Alternately poignant, challenging, and laugh-out-loud funny, Herzog's enlightening and provocative book will forever change the way we look at our relationships with other creatures and, ultimately, how we see ourselves.
The Wizard of Lies [EPUB]
10 January 2014, 08:54
2011 | EPUB + MOBI | 0.59/0.87MB
The inside story of Bernie Madoff and his $65 billion Ponzi scheme, with surprising and shocking new details from Madoff himself.
Who is Bernie Madoff, and how did he pull off the biggest Ponzi scheme in history?
These questions have fascinated people ever since the news broke about the respected New York financier who swindled his friends, relatives, and other investors out of $65 billion through a fraud that lasted for decades. Many have speculated about what might have happened or what must have happened, but no reporter has been able to get the full story -- until now.
In The Wizard of Lies, Diana B. Henriques of The New York Times -- who has led the paper’s coverage of the Madoff scandal since the day the story broke -- has written the definitive book on the man and his scheme, drawing on unprecedented access and more than one hundred interviews with people at all levels and on all sides of the crime, including Madoff’s first interviews for publication since his arrest. Henriques also provides vivid details from the various lawsuits, government investigations, and court filings that will explode the myths that have come to surround the story.
A true-life financial thriller, The Wizard of Lies contrasts Madoff's remarkable rise on Wall Street, where he became one of the country’s most trusted and respected traders, with dramatic scenes from his accelerating slide toward self-destruction. It is also the most complete account of the heartbreaking personal disasters and landmark legal battles triggered by Madoff’s downfall -- the suicides, business failures, fractured families, shuttered charities -- and the clear lessons this timeless scandal offers to Washington, Wall Street, and Main Street.
Consumed: How Shopping Fed the Class System [EPUB]
10 January 2014, 08:30
2013 | EPUB + MOBI | 0.34/0.5MB
This is the story of how we became defined by what we consume.
Discover what the thickness of froth on your morning coffee or where you buy your jeans really says about you, and the role of retailers and big business in this new class system.
In this revealing account, award-winning journalist and consumer affairs expert, Harry Wallop takes a fresh look along society’s dividing lines and uncovers how our lifestyles and consumer choices are the new determining factors of class and social status in modern Britain.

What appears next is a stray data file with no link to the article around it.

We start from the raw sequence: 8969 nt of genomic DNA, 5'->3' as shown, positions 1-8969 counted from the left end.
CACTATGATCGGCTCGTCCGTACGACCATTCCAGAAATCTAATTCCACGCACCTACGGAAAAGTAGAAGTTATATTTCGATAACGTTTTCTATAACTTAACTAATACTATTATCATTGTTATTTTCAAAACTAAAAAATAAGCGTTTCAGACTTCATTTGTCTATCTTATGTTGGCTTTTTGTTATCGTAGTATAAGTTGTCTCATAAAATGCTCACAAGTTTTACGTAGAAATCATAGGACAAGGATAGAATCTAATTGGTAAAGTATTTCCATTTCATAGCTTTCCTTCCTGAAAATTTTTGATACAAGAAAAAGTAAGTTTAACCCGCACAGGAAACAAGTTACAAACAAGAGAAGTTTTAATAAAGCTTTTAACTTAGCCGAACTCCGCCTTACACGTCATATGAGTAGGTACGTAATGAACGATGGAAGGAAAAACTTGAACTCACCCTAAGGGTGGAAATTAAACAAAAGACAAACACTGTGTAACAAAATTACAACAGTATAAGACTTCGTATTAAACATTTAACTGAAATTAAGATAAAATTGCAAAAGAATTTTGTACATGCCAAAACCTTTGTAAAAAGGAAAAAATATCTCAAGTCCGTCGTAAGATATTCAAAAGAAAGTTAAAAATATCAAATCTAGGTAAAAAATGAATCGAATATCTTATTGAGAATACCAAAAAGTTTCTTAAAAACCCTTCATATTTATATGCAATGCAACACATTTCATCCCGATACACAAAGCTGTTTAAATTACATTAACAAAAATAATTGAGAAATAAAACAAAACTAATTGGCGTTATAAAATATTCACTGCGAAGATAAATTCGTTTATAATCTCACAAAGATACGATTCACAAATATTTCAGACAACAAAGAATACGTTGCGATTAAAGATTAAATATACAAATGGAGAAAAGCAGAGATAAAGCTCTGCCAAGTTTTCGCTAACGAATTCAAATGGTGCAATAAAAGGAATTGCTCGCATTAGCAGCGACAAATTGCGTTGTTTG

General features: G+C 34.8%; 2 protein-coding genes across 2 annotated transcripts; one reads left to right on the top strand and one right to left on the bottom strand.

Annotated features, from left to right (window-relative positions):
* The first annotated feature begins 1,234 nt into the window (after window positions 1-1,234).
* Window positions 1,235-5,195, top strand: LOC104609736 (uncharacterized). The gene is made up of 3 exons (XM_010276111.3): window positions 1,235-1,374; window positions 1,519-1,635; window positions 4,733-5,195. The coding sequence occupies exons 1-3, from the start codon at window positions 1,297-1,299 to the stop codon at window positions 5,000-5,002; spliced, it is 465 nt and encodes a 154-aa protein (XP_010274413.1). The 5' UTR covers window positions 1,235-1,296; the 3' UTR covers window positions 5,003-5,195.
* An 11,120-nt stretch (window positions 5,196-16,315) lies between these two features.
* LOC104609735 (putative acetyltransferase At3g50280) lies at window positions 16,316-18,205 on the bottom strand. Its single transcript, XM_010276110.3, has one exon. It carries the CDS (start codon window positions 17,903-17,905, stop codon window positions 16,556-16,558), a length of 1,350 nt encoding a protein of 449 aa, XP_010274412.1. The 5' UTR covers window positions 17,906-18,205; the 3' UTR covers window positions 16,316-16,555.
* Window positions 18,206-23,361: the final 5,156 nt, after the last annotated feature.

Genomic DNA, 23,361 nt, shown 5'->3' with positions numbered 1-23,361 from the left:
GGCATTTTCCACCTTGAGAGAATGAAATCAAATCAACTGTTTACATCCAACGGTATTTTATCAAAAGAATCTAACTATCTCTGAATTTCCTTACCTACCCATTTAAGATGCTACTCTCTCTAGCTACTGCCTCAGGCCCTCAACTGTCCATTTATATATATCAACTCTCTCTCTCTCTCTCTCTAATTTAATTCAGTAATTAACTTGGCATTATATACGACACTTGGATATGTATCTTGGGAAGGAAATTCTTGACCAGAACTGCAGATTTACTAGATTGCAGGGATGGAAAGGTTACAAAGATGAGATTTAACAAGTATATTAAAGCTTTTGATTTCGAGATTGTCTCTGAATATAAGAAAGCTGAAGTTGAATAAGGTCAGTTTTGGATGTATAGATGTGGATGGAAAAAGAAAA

Find out which new social categories you and your friends belong to in today's modern consumer world. Are you an Asda Mum, Wood Burning Stover or Sun Skittler? Do you know a Portland Privateer or Rockabilly? And exactly who are the Hyphen-Leighs?
Insightful and engaging, Consumed: How Shopping Fed the Class System will completely change the way you think about your shopping habits.
Vultures' Picnic [EPUB]
10 January 2014, 08:28
2011 | EPUB | 3.06MB
The New York Times bestselling author of Armed Madhouse offers a globetrotting, Sam Spade-style investigation that blows the lid off the oil industry, the banking industry, and the governmental agencies that aren't regulating either.
This is the story of the corporate vultures that feed on the weak and ruin our planet in the process-a story that spans the globe and decades.
For Vultures' Picnic, investigative journalist Greg Palast has spent his career uncovering the connection between the world of energy (read: oil) and finance. He's built a team that reads like a casting call for a Hollywood thriller-a Swiss multilingual investigator, a punk journalist, and a gonzo cameraman-to reveal how environmental disasters like the Gulf oil spill, the Exxon Valdez, and lesser-known tragedies such as Tatitlek and Torrey Canyon are caused by corporate corruption, failed legislation, and, most interestingly, veiled connections between the billionaires of financial industry and energy titans. Palast shows how the International Monetary Fund, World Bank, World Trade Organization, and Central Banks act as puppets and bandits for Big Oil.
With Palast at the center of an investigation that takes us from the Arctic to Africa to the Amazon, Vultures' Picnic shows how the big powers in the money and oil game slip the bonds of regulation over and over again, and simply destroy the rules that they themselves can't write-and take advantage of nations and everyday people in the process.
Armed Madhouse [Audiobook]
10 January 2014, 08:20
2006 | MP3@56 kbps + EPUB | 6 hrs 13 mins |
Greg Palast has spent the last 30 years getting the goods on corporate con men and political hucksters. Now he and his special guests cut through the TV news babytalk in Armed Madhouse. Armed with more than 50 classified documents and confidential memos, Palast brings you the stories not allowed in The New York Times, including:
- Before invading, George Bush didn't have a secret plan to seize Iraq's oil, he had two. Palast shows you both.
- In "Who's Afraid of Osama Wolf?", Palast reveals the horror and humor of the War on Terror.
- In "The Network", Palast gives you the skinny on the new global order, and pushes Thomas Friedman over the edge of his Flat World.
- It was Palast, for BBC TV, who first uncovered how Jeb Bush and Katherine Harris stole Election 2000. Now he tells you that Kerry won in 2004, and that 2008 is already fixed.